Pahrump Correspondence – August 2019


Drink some great wine and watch people stomp grapes

Contestants stomping grapes at the annual Pahrump Winery Grape Stomp (Photo by Horace Langford Jr.)

Each year the Pahrump Valley Winery has its annual Grape Stomp which attracts about 3,000 people from all over. The Pahrump Grape Stomp celebrates the end of the grape harvest. It is a festival centered around the stomping of the grapes, an age old tradition which many wineries used to juice the grapes, as was so vividly displayed on the “I Love Lucy” show. (Now I’m dating myself.)

Don’t worry, you haven’t missed the signup. You can still sign up for the competition. The winery says stay tuned to their website and there will be a sign-up sheet for the Stomp. Last year it was $50 to compete, and that gives you free entrance and complimentary wine tasting. For those not competing, general admission is $10-$20, and this year it will be on Oct. 5-6.

Photo by Horace Langford Jr.

“It might be different this year,” says Lynn, an employee at the winery.  “It takes two days to get through all the contestants, and usually around 150 teams are willing to get all slimy and sticky.” And, contrary to popular belief, the winery does not use the grapes from the competition to make wine.

In addition to the stomping of grapes and the tasting of wine, the small festival has vendors where local artists sell their wares and some great food.  If you don’t like huge crowds, this festival is for you. It’s one of my favorite Pahrump festivals for this very reason. The Grape Stomp is small and intimate, a place where one can sit and enjoy the atmosphere. The winery usually puts large tables out in the shade so people can watch the grape stomping contest while they enjoy a glass or two of their favorite wine. On a typical Grape Stomp weekend, the winery sells about 450 cases of wine. The new management promises this year’s Grape Stomp will be bigger and better.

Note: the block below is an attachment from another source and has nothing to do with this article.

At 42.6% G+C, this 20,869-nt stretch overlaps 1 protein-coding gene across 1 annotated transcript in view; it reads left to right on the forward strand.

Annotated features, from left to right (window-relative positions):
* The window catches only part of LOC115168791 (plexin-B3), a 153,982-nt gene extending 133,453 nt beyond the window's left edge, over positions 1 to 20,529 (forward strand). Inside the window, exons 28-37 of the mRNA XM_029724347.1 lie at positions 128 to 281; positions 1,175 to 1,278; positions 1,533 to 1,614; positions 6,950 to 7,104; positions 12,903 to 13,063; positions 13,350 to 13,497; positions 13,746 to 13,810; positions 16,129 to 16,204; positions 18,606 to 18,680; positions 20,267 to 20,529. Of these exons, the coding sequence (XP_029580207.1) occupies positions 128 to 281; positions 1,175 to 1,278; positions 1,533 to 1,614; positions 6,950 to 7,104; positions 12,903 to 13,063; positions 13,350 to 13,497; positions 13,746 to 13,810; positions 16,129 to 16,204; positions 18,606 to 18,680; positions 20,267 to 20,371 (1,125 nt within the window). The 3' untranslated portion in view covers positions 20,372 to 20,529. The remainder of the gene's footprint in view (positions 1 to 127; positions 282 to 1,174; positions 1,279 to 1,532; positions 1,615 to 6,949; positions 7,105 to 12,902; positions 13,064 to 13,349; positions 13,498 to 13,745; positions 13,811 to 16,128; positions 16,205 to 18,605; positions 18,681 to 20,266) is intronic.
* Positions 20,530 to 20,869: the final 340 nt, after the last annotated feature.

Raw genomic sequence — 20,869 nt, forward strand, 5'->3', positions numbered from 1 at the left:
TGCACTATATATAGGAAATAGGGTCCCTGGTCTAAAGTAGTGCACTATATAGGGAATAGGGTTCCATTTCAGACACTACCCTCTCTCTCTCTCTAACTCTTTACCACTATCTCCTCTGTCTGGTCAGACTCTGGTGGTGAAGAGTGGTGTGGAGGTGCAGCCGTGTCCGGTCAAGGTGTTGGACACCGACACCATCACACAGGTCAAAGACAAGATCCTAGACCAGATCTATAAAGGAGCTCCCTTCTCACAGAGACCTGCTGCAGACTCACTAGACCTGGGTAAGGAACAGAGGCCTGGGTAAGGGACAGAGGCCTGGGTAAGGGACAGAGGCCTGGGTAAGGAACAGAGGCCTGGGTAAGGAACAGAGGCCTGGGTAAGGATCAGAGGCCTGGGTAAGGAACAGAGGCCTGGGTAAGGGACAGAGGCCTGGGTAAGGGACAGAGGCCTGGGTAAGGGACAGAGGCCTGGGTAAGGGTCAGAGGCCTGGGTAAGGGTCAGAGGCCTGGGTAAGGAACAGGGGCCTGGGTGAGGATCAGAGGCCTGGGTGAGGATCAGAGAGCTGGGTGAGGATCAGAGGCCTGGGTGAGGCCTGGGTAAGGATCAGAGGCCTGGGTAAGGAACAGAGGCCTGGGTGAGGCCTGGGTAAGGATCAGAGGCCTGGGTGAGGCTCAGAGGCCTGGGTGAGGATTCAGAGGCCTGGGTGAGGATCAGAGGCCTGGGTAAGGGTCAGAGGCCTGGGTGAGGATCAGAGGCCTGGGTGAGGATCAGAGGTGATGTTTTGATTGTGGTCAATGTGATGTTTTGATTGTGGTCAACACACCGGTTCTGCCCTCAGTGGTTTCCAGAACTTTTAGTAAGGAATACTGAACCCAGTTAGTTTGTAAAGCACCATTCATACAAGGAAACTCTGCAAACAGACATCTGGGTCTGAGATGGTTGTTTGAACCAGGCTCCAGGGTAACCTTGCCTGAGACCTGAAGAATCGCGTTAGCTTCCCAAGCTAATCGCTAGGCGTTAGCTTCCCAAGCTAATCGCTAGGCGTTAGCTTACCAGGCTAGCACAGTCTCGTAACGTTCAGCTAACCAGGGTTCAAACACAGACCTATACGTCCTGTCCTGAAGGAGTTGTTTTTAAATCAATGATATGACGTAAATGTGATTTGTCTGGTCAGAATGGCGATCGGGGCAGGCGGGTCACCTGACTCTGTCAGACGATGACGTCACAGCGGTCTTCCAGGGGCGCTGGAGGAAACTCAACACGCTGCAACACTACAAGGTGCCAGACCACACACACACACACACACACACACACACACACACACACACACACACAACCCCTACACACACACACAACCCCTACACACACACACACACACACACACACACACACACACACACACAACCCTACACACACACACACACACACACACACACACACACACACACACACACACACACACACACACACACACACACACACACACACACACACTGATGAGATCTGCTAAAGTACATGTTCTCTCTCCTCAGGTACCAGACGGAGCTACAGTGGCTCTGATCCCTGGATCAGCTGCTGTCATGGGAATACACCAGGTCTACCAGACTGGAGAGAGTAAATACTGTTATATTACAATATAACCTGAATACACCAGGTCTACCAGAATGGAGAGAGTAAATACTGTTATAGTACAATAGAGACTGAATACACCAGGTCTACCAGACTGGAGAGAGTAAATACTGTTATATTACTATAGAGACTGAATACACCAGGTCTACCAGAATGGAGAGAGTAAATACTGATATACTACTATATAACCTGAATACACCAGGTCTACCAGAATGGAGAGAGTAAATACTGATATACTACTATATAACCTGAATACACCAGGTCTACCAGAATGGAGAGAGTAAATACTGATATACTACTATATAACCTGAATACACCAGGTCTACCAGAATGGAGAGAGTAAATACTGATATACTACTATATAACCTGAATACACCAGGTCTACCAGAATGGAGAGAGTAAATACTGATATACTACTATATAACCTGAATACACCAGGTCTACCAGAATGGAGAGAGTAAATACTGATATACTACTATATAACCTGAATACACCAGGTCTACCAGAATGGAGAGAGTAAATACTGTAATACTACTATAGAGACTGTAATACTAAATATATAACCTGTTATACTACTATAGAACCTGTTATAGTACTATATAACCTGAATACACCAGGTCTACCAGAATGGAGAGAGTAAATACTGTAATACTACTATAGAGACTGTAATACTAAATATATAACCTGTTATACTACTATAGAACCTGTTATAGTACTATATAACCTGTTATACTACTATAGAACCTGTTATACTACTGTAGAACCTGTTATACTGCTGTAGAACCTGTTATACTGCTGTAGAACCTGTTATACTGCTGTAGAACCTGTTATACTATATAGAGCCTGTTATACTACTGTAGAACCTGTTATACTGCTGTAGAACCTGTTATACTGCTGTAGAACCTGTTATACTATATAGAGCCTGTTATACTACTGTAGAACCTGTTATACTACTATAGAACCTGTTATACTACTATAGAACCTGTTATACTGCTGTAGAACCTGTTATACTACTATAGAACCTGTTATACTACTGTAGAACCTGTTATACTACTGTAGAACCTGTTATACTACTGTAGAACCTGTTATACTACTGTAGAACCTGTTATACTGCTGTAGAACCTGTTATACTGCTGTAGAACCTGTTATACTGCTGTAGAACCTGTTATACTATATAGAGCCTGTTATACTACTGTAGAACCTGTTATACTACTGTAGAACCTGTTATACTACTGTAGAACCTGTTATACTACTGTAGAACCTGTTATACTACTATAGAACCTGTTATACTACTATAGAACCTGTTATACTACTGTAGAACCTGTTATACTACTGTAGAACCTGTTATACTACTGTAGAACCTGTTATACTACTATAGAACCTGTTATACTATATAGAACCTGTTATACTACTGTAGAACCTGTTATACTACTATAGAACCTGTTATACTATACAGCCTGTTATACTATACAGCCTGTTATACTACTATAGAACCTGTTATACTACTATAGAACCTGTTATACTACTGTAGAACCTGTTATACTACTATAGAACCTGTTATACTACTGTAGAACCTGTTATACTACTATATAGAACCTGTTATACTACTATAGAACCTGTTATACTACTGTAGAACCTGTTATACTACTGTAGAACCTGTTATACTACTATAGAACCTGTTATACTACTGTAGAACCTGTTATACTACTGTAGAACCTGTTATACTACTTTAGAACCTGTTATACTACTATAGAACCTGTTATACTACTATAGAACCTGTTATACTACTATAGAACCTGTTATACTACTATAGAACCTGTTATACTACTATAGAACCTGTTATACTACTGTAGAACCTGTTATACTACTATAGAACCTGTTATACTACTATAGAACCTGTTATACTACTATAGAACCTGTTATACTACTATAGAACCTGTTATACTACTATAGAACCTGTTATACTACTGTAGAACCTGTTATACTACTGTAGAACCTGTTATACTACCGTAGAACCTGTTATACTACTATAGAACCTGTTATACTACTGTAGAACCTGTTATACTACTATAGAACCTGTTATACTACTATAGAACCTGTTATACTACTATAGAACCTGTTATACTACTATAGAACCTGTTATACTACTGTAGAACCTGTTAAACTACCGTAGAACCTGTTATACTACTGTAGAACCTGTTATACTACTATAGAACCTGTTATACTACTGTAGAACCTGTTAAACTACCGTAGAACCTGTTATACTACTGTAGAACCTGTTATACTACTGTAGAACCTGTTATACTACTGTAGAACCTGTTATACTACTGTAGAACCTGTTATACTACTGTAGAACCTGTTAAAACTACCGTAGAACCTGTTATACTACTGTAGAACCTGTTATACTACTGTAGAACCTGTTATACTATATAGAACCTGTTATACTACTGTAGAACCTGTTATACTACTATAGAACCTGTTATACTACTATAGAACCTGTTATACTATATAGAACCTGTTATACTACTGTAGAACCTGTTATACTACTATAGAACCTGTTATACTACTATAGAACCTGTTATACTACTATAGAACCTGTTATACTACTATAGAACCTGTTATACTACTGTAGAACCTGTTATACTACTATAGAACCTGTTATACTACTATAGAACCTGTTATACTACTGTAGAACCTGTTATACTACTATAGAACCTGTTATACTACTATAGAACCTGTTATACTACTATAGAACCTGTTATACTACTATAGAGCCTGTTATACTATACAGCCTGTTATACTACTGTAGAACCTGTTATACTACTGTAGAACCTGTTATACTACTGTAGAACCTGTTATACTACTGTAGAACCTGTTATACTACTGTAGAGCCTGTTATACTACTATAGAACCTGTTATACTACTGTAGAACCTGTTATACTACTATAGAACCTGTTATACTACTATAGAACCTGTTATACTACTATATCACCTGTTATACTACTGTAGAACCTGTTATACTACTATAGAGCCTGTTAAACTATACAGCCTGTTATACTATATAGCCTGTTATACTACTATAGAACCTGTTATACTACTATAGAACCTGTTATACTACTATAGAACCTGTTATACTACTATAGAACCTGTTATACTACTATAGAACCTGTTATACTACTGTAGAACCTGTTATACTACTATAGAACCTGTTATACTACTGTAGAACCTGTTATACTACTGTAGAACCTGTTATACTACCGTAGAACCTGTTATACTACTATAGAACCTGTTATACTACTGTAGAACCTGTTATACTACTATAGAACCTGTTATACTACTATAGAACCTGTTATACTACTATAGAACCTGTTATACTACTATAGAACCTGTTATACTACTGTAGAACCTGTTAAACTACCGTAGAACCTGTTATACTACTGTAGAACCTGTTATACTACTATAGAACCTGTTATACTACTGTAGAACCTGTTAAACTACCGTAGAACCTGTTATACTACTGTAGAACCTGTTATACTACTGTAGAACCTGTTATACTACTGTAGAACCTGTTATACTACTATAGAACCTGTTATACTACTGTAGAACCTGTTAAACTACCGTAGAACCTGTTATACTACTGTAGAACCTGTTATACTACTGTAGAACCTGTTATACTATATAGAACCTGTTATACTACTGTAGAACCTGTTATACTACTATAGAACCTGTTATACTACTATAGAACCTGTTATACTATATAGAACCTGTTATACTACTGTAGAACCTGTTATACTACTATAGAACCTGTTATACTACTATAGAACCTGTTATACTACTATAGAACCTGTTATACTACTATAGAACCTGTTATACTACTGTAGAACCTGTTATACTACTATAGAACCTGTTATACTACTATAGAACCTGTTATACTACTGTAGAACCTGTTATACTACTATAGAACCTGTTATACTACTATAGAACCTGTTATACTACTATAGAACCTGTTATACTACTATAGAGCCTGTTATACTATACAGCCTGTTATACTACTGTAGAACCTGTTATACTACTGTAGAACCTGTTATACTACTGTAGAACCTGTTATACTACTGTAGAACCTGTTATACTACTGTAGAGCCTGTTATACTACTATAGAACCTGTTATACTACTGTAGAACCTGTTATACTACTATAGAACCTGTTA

Staff member pours grape juice into a measuring cup to determine the winner of the Grape Stomp. (Photo by Horace Langford Jr.)

The Pahrump Valley Winery has about two acres of grape vines on the property and another 26 off the property. The winery was voted the best in the state in 2015, 2016 and 2017 by Nevada Magazine. Since 2004, the winery has garnered nearly 430 National Wine Awards. The winery makes wine at the location and gets from 50 to 60 tons of grapes produced in the Silver State, along with grapes produced in California. It has been open since 1990. The first family to own the winery was the Sanders family. In 2003, the Loken family bought it and then sold it this year to the new owners.

The state of Nevada is slowly growing as a wine state. According to the Pahrump Valley Times, in 2005 the state harvested only one ton of Nevada grapes. In 2017, 35 tons were harvested, and in 2019 they expect 50-60 tons of grapes.

Craft vendors sell their wares at the annual Pahrump Winery Grape Stomp (Photo by Horace Langford Jr.)

By October, fall is in full swing in the desert and the temperatures are finally down to normal levels of 80-90 degrees. People can stay at the winery, which rents cottages, or there are four hotels in town and a multitude of RV parks.

Pahrump has two wineries at the moment and is looking to open a third. Sanders Winery is located at 3780 Kellogg Road, 775-727-1776. Stop in and see them, too. The winery is easy to get to and is located at 3810 Winery Road off of Highway 160 on the south side of town. The phone number is 775-751-7800. The hours of operation are from 10:30 a.m. to 9 p.m. seven days a week.

— Vernon Hee


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